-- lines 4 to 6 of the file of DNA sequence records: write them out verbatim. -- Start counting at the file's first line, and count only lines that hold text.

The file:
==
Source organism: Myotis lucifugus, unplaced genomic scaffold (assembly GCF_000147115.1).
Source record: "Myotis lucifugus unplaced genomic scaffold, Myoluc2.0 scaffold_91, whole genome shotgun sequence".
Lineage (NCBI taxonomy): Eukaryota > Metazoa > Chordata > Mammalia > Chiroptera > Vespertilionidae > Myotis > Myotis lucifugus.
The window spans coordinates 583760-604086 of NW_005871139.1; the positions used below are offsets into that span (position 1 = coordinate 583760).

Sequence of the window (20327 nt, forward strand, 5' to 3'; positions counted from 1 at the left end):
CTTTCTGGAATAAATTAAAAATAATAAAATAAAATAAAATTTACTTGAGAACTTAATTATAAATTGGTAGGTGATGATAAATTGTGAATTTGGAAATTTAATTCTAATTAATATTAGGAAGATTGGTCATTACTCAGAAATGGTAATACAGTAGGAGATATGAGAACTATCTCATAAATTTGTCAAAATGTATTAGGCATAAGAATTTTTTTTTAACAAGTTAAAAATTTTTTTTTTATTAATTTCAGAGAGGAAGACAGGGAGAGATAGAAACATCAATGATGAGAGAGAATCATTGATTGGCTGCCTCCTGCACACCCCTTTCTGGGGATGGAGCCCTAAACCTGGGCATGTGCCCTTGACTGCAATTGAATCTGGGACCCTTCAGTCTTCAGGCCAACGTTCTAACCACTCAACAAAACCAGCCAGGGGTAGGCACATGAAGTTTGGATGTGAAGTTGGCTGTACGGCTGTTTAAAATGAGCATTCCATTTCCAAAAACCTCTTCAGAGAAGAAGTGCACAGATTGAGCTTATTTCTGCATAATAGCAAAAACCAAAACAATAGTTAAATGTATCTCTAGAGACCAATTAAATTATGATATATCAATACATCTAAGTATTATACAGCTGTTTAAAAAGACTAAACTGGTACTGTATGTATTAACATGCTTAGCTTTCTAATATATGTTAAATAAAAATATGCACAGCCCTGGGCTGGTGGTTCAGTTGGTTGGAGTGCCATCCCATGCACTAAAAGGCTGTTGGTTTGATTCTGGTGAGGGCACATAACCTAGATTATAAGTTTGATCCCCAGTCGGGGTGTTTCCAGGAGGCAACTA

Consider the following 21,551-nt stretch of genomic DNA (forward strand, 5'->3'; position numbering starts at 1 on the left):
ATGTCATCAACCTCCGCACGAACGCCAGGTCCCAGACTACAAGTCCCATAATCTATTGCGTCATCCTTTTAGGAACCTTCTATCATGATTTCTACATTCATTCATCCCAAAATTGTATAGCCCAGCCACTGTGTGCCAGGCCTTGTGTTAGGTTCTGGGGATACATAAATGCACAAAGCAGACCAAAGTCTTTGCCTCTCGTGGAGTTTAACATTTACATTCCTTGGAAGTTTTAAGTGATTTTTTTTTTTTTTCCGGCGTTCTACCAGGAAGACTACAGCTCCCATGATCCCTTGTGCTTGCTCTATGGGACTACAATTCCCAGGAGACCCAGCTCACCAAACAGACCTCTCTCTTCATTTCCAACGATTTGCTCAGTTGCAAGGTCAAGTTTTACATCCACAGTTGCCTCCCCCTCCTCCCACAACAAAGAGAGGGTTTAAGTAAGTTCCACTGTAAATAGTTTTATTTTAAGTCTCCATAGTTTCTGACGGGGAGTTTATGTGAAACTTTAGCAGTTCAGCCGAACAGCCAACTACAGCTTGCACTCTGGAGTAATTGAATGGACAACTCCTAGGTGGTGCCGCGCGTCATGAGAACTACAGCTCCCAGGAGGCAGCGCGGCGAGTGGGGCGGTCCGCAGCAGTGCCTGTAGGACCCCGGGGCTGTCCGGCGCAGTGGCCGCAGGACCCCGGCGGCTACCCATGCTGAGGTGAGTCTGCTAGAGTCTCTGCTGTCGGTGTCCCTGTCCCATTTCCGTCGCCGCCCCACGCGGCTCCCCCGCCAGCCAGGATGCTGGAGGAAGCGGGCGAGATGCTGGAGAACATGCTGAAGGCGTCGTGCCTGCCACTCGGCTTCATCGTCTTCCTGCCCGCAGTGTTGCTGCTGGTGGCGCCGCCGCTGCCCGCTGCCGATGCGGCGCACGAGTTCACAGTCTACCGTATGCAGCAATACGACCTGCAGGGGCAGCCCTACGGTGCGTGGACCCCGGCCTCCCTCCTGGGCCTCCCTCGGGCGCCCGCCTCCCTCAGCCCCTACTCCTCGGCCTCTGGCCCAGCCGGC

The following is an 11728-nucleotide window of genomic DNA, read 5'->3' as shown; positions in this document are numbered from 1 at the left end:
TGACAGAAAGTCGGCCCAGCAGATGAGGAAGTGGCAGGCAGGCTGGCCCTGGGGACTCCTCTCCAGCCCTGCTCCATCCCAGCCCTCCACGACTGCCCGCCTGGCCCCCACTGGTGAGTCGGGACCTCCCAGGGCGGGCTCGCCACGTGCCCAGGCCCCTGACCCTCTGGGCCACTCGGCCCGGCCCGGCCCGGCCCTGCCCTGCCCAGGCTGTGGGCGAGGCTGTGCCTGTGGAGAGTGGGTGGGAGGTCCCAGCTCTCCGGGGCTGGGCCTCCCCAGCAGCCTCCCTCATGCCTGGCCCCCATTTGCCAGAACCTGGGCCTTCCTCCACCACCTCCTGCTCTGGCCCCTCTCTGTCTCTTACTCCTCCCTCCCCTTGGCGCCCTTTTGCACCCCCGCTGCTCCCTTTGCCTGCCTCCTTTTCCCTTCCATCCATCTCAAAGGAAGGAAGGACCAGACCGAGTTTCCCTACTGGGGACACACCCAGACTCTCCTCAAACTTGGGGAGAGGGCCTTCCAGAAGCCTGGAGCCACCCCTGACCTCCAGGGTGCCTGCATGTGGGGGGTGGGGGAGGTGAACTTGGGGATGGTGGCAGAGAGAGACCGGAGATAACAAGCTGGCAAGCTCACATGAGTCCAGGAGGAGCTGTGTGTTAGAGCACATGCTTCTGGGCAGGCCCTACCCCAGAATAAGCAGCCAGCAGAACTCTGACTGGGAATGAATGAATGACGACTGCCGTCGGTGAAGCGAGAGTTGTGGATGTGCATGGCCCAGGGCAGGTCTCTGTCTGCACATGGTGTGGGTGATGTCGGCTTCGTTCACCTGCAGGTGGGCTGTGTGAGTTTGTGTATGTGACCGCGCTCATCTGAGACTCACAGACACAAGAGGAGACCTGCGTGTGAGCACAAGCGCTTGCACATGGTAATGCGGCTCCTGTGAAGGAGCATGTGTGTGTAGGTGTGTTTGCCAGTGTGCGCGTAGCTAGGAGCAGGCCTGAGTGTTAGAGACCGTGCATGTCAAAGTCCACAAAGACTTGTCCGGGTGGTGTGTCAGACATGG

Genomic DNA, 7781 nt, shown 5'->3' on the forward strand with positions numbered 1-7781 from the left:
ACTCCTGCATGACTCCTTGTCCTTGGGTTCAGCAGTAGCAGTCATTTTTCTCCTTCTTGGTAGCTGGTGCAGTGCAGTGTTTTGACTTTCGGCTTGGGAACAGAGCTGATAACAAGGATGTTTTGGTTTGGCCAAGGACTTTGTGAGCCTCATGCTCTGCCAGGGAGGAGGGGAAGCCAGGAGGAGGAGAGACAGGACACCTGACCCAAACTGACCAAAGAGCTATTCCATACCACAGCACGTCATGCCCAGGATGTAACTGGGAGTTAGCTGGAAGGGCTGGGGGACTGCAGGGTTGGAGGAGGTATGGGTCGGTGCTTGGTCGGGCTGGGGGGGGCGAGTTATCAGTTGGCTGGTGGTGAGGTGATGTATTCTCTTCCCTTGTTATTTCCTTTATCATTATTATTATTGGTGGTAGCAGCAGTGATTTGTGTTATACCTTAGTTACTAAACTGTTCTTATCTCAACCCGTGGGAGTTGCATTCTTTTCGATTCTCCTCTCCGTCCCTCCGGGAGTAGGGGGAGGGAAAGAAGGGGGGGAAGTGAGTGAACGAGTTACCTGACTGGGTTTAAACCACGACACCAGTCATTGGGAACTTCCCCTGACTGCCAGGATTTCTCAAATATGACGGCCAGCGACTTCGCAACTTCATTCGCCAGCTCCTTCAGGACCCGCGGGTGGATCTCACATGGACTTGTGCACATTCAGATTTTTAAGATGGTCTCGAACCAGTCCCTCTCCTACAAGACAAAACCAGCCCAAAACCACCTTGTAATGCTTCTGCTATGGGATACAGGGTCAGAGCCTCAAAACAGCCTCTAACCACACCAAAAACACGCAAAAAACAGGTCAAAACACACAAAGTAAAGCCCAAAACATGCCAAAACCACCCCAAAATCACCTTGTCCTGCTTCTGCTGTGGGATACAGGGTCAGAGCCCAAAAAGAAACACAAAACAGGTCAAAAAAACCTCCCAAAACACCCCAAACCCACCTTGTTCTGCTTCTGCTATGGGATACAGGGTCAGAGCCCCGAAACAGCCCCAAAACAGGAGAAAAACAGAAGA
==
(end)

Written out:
The window spans coordinates 583760-604086 of NW_005871139.1; the positions used below are offsets into that span (position 1 = coordinate 583760).

Sequence of the window (20327 nt, forward strand, 5' to 3'; positions counted from 1 at the left end):
CTTTCTGGAATAAATTAAAAATAATAAAATAAAATAAAATTTACTTGAGAACTTAATTATAAATTGGTAGGTGATGATAAATTGTGAATTTGGAAATTTAATTCTAATTAATATTAGGAAGATTGGTCATTACTCAGAAATGGTAATACAGTAGGAGATATGAGAACTATCTCATAAATTTGTCAAAATGTATTAGGCATAAGAATTTTTTTTTAACAAGTTAAAAATTTTTTTTTTATTAATTTCAGAGAGGAAGACAGGGAGAGATAGAAACATCAATGATGAGAGAGAATCATTGATTGGCTGCCTCCTGCACACCCCTTTCTGGGGATGGAGCCCTAAACCTGGGCATGTGCCCTTGACTGCAATTGAATCTGGGACCCTTCAGTCTTCAGGCCAACGTTCTAACCACTCAACAAAACCAGCCAGGGGTAGGCACATGAAGTTTGGATGTGAAGTTGGCTGTACGGCTGTTTAAAATGAGCATTCCATTTCCAAAAACCTCTTCAGAGAAGAAGTGCACAGATTGAGCTTATTTCTGCATAATAGCAAAAACCAAAACAATAGTTAAATGTATCTCTAGAGACCAATTAAATTATGATATATCAATACATCTAAGTATTATACAGCTGTTTAAAAAGACTAAACTGGTACTGTATGTATTAACATGCTTAGCTTTCTAATATATGTTAAATAAAAATATGCACAGCCCTGGGCTGGTGGTTCAGTTGGTTGGAGTGCCATCCCATGCACTAAAAGGCTGTTGGTTTGATTCTGGTGAGGGCACATAACCTAGATTATAAGTTTGATCCCCAGTCGGGGTGTTTCCAGGAGGCAACTA